By Madalene Smith
Sustainable development major Juan Diego Aguilar is a Colombian immigrant, a scholarship recipient and now fast approaching the end of his career as a first generation college student. A natural scientific mind while in high school, Aguilar was inspired to apply his skills to the environment and sustainability after reading “Ishmael” by Daniel Quinn, a book centered around saving the world through conservation and giving back.
In 2013, Aguilar enthusiastically began his education at Appalachian State University after falling in love on a visit the previous spring.
“I was immediately drawn to the opportunity of studying the environment in the oldest mountain range in the world. The energy of the campus mirrored the day of my visit, it was beautiful snowy March day and my bilingual ambassador guide was super friendly,” he shared. I wanted to live in that wondrous mountain escape, I yearned to grow from each frosty breath I would take. That day I pledged to earn a degree from Appalachian State University.”Appalachian lived up to Aguilar’s expectations and beyond the more he explored everything the university had to offer. He frequented the rock climbing wall and singled it out as one of his favorite amenities. He is particularly grateful for the Sustainable Development Department’s garden located at the Living Learning Center. The garden is shared with the campus community and is used asa teaching facility for sustainable agriculture and food systems.
Like many students who are the first in their families to attend college, Aguilar navigated his share of hardships. He wasn’t getting enough hours at his job, and paying for heating in the harsh winter was an added strain. Student Support Services (SSS), a program that supports first generation and low-income college students through advising, mentoring and more, provided both counsel and resources to help him succeed. He also received the Goodnight Family and Goodnight Brothers Scholarship in the spring of his sophomore year as recognition for his passion and hard work.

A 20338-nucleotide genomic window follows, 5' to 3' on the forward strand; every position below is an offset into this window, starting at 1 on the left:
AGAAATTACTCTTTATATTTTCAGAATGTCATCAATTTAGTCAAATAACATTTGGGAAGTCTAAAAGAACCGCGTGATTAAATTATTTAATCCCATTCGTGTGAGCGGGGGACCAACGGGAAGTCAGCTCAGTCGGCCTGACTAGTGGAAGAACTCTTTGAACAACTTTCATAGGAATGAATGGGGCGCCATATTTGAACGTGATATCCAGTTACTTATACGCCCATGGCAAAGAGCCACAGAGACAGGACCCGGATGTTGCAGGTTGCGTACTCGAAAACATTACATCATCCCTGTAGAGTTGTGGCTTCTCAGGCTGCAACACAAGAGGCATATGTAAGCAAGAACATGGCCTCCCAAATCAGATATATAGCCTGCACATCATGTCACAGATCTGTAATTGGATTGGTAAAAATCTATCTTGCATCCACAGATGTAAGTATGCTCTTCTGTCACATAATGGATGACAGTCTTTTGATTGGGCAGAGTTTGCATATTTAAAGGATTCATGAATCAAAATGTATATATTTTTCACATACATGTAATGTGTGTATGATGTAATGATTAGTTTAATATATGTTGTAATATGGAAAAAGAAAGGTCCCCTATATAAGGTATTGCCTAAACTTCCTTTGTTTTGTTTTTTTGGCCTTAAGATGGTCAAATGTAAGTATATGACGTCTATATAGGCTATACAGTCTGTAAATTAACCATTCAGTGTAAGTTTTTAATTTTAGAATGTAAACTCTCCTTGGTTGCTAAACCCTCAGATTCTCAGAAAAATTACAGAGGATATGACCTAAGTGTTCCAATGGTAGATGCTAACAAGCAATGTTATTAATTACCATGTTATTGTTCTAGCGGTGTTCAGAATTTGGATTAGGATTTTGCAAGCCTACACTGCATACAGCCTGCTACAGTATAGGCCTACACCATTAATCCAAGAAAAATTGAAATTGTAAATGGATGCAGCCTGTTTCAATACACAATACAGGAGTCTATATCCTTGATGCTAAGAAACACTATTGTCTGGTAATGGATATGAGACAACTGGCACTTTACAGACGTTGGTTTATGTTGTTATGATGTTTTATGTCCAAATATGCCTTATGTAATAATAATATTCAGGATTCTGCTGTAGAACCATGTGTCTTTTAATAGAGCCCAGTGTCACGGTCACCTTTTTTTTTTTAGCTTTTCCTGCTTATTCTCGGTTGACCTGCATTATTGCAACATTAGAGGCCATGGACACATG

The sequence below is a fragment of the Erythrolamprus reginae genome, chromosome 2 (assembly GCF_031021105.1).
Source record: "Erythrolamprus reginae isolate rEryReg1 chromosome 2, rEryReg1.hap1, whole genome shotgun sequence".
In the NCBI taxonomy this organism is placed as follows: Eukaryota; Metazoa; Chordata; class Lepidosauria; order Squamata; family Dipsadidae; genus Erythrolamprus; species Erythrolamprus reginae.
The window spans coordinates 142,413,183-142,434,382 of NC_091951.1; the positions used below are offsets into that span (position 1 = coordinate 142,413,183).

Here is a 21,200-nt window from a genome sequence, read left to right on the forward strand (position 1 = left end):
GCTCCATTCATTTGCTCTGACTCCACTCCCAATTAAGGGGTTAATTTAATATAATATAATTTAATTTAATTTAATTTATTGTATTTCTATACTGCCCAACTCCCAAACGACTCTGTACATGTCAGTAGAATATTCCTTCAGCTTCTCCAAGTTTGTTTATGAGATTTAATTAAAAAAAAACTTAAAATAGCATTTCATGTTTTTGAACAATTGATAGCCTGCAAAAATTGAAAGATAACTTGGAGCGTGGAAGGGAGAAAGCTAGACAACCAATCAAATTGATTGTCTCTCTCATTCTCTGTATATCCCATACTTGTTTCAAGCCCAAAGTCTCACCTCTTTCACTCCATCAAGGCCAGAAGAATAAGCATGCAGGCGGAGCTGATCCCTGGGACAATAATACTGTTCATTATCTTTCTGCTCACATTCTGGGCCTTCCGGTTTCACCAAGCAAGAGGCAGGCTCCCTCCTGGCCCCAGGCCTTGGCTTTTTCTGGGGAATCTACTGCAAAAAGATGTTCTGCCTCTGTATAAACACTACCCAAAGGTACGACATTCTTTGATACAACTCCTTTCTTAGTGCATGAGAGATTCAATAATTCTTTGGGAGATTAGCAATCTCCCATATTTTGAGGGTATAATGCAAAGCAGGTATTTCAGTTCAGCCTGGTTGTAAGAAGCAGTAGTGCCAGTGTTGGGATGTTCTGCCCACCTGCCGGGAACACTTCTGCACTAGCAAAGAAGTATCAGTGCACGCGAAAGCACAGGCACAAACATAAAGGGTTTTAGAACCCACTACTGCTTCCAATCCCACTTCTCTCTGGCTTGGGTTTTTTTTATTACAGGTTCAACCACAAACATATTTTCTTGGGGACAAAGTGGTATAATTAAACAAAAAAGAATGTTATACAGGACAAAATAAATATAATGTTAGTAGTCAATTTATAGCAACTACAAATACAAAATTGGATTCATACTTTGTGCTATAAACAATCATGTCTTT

Post-graduation, Aguilar hopes to use what he has learned to tackle challenging work he is also passionate about.
“Through my work I hope to offer assistance to those folks who are unjustly experiencing a disproportionate amount of social and environmental distress due to global climatic changes. I hope to engage in scientifically based work in which I aim to further deconstruct the division between society and nature.”
About the Goodnight Family Department of Sustainable Development
One of seven departments housed in the College of Fine and Applied Arts, the Goodnight Family Department of Sustainable Development at Appalachian State University prepares students to thoughtfully analyze human development while focusing on the applied practice of pursuing transformative, community-driven development and social change. It offers a Bachelor of Science degree in sustainable development with concentrations in agroecology and sustainable agriculture; community, regional and global development; and environmental studies; as well as a Bachelor of Arts and minor in sustainable development.
About Appalachian State University
Appalachian State University, in North Carolina’s Blue Ridge Mountains, prepares students to lead purposeful lives as global citizens who understand and engage their responsibilities in creating a sustainable future for all. The transformational Appalachian experience promotes a spirit of inclusion that brings people together in inspiring ways to acquire and create knowledge, to grow holistically, to act with passion and determination, and embrace diversity and difference. As one of 17 campuses in the University of North Carolina system, Appalachian enrolls about 18,000 students, has a low student-to-faculty ratio and offers more than 150 undergraduate and graduate majors.